CCMr Yee passed away on 28 May 2013 and left two Wills.

The earlier Will was prepared by a solicitor and was dated 21 February 2013. (‘the earlier Will’). Under the earlier Will some property was left to the Mr Yee’s wife if ‘the marriage has not broken down’.

There was a later Will prepared by Mr Yee without professional assistance. That Will was dated 1 May 2013 (‘the later Will’).

The later Will commenced ‘I hereby revoke all former Wills previously made by me and declare this to be my last Will and testament’. It then went on to make a number of gifts largely consistent with the earlier Will, but, at issue in the proceedings, went on to say:

‘My wife Darunee Jarat is not a wife, even though we legally married, she was here to take all my money and assets…She cheated and lied about herself and why she stayed in Thailand… We found evidence of her still communicating with Vinnie.’

However, not being professionally drafted, the later Will did not deal with all of the estate’s assets. If the later Will was admitted to probate, parts of the estate would be dealt with in intestacy (which is the law that applies where estate property is not dealt with under a Will).  The effect of the intestacy would have been to give some of the estate’s property to Mr Yee’s wife.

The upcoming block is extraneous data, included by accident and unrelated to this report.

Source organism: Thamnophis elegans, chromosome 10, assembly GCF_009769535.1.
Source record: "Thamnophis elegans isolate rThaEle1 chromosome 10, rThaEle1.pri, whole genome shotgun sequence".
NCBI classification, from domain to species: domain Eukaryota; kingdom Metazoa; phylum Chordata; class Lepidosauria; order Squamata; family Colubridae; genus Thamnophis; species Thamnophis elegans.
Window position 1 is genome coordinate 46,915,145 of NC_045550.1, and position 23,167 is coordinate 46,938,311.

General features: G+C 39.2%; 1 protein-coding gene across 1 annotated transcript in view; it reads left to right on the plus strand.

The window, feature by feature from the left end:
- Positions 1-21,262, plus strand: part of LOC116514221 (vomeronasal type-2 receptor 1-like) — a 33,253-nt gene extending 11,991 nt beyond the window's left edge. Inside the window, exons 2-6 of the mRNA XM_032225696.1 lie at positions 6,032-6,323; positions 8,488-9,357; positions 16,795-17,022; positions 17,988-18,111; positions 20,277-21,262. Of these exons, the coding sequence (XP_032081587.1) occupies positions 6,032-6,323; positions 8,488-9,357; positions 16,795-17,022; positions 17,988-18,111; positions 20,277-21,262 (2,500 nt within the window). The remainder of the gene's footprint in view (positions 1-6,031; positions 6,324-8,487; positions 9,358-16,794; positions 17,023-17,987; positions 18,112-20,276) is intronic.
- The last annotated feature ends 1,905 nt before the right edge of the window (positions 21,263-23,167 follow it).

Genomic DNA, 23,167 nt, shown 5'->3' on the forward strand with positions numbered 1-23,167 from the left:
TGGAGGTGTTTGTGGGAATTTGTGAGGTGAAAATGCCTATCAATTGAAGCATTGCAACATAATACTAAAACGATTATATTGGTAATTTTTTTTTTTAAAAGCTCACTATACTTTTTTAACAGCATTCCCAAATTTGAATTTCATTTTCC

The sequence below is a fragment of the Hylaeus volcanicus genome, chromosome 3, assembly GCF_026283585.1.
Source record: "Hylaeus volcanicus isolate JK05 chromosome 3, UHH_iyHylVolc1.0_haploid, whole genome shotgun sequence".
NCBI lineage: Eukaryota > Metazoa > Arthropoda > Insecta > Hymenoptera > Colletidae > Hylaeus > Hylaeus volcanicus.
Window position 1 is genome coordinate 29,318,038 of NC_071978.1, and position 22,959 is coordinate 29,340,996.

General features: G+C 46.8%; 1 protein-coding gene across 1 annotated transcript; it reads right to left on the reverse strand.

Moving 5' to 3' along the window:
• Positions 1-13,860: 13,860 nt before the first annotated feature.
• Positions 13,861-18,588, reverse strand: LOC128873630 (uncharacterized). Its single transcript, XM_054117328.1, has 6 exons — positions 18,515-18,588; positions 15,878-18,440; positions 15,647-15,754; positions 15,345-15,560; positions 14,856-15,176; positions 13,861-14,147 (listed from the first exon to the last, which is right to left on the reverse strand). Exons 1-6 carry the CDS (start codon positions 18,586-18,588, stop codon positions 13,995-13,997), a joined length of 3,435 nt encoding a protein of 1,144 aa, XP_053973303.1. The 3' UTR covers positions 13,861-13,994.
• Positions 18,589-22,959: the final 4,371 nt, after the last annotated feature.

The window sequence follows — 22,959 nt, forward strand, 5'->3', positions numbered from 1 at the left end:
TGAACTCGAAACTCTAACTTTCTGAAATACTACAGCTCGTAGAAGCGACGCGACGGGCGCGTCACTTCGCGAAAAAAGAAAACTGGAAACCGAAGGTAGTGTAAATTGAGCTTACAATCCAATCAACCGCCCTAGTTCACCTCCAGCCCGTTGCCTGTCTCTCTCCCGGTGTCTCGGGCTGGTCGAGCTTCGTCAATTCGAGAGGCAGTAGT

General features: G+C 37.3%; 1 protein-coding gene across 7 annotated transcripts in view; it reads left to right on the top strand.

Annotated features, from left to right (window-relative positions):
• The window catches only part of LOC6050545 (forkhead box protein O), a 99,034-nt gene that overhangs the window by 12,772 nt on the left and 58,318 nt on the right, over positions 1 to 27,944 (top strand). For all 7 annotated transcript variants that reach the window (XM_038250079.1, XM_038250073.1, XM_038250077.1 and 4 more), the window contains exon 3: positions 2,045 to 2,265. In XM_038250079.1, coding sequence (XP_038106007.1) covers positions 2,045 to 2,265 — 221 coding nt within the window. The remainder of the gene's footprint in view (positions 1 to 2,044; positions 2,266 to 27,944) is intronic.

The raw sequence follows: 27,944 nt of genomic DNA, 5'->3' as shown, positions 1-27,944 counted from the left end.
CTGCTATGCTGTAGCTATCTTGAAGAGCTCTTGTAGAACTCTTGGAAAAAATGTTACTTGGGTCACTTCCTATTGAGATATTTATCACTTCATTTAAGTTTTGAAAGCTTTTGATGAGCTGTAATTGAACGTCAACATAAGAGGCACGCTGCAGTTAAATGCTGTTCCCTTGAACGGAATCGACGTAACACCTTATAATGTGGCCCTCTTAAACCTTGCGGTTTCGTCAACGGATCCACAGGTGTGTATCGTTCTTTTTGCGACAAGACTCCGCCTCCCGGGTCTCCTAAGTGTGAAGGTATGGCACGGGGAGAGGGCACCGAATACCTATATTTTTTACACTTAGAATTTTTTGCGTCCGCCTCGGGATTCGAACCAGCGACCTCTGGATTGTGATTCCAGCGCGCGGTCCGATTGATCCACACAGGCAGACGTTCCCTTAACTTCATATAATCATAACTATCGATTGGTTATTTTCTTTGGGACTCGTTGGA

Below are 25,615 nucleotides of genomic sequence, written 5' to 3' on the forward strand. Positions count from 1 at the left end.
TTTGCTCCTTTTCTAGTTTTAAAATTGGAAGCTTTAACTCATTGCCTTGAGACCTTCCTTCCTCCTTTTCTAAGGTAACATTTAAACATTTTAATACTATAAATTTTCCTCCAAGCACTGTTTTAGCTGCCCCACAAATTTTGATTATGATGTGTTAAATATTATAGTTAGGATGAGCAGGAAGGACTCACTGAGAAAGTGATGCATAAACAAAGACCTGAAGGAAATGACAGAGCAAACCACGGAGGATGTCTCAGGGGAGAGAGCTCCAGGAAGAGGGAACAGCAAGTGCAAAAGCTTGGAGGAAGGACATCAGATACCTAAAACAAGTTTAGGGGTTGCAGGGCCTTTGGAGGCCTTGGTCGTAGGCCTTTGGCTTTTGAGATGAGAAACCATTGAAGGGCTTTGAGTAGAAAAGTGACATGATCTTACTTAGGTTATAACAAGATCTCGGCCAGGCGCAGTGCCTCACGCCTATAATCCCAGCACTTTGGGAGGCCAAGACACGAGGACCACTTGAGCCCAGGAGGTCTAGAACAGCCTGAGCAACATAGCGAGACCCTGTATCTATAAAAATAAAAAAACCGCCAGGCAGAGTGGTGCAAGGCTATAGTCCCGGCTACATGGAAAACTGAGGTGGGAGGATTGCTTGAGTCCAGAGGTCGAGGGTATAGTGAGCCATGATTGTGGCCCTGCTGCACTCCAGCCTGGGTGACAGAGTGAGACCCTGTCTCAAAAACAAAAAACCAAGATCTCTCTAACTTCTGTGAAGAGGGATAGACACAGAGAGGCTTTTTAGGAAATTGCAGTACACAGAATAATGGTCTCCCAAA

As this appeared to be what Mr Yee was trying to avoid in drafting the later Will, the Court was left in a quandary to choose between what it thought Mr Yee intended and what the later Will actually said.

Ultimately, the court said that the revocation clause used in the later Will was a ‘formal expression of a layman intended to make a testamentary instrument to prevail over the earlier Will to the extent of any inconsistency.’ The Court said that Mr Yee did not intend to revoke the earlier Will.  The later Will was, in effect, an addition to it.

Accordingly, the court admitted to Probate a version of the earlier Will subject to the modifications made by the later Will. The wife did not receive any immediate gift under the estate.

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